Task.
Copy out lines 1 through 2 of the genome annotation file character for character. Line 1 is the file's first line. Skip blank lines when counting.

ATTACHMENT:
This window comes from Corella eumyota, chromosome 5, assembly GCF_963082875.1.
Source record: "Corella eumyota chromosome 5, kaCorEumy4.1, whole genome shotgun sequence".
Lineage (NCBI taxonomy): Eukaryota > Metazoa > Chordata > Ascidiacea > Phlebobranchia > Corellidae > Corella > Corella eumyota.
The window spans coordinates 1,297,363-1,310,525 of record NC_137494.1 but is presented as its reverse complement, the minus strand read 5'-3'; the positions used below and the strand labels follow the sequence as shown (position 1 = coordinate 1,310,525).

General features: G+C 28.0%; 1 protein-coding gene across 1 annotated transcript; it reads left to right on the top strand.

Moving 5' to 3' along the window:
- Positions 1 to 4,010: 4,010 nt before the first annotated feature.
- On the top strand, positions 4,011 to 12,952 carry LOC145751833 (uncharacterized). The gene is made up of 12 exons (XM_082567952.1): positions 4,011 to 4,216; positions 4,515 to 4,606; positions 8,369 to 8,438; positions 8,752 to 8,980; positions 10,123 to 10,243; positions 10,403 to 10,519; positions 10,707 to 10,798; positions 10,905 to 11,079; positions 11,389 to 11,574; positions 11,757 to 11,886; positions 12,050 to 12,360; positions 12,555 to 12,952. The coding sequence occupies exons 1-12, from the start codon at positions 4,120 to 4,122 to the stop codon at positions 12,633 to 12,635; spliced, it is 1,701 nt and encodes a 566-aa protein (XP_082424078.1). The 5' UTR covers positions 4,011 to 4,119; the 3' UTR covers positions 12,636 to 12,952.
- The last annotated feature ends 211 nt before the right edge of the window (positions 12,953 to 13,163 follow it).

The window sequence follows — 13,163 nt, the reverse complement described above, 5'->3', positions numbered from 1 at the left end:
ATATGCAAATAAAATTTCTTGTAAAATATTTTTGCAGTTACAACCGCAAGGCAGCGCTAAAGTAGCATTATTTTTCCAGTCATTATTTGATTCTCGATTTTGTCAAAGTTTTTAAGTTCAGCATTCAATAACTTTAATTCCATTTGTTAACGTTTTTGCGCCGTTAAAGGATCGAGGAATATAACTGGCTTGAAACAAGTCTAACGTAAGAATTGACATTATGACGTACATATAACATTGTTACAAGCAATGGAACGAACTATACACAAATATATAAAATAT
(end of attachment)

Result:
This window comes from Corella eumyota, chromosome 5, assembly GCF_963082875.1.
Source record: "Corella eumyota chromosome 5, kaCorEumy4.1, whole genome shotgun sequence".